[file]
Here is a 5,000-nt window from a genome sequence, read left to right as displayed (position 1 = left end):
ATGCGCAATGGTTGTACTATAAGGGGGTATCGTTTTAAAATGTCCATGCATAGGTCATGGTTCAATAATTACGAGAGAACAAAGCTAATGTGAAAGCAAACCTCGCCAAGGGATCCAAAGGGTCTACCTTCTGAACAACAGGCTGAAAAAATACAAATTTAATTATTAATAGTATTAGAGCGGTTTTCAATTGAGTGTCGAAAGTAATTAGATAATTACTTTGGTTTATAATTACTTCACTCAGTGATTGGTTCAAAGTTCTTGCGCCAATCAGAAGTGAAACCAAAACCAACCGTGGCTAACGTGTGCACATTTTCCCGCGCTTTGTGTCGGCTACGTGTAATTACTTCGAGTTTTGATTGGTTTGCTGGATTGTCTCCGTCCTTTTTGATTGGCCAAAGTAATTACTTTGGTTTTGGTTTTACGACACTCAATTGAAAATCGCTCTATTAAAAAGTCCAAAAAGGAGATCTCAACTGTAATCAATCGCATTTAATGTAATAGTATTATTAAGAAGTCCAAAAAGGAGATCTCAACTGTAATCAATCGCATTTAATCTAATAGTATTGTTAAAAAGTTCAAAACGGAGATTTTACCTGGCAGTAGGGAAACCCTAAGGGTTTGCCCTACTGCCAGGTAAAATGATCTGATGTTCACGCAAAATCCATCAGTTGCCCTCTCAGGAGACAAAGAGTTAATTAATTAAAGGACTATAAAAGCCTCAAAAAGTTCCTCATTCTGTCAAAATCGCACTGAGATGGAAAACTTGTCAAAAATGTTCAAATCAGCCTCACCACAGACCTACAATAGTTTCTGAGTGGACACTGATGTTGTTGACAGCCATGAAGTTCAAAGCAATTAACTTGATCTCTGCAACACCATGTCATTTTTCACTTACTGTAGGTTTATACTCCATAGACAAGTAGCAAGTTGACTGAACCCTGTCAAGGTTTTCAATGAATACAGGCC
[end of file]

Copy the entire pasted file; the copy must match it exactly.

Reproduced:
Here is a 5,000-nt window from a genome sequence, read left to right as displayed (position 1 = left end):
ATGCGCAATGGTTGTACTATAAGGGGGTATCGTTTTAAAATGTCCATGCATAGGTCATGGTTCAATAATTACGAGAGAACAAAGCTAATGTGAAAGCAAACCTCGCCAAGGGATCCAAAGGGTCTACCTTCTGAACAACAGGCTGAAAAAATACAAATTTAATTATTAATAGTATTAGAGCGGTTTTCAATTGAGTGTCGAAAGTAATTAGATAATTACTTTGGTTTATAATTACTTCACTCAGTGATTGGTTCAAAGTTCTTGCGCCAATCAGAAGTGAAACCAAAACCAACCGTGGCTAACGTGTGCACATTTTCCCGCGCTTTGTGTCGGCTACGTGTAATTACTTCGAGTTTTGATTGGTTTGCTGGATTGTCTCCGTCCTTTTTGATTGGCCAAAGTAATTACTTTGGTTTTGGTTTTACGACACTCAATTGAAAATCGCTCTATTAAAAAGTCCAAAAAGGAGATCTCAACTGTAATCAATCGCATTTAATGTAATAGTATTATTAAGAAGTCCAAAAAGGAGATCTCAACTGTAATCAATCGCATTTAATCTAATAGTATTGTTAAAAAGTTCAAAACGGAGATTTTACCTGGCAGTAGGGAAACCCTAAGGGTTTGCCCTACTGCCAGGTAAAATGATCTGATGTTCACGCAAAATCCATCAGTTGCCCTCTCAGGAGACAAAGAGTTAATTAATTAAAGGACTATAAAAGCCTCAAAAAGTTCCTCATTCTGTCAAAATCGCACTGAGATGGAAAACTTGTCAAAAATGTTCAAATCAGCCTCACCACAGACCTACAATAGTTTCTGAGTGGACACTGATGTTGTTGACAGCCATGAAGTTCAAAGCAATTAACTTGATCTCTGCAACACCATGTCATTTTTCACTTACTGTAGGTTTATACTCCATAGACAAGTAGCAAGTTGACTGAACCCTGTCAAGGTTTTCAATGAATACAGGCC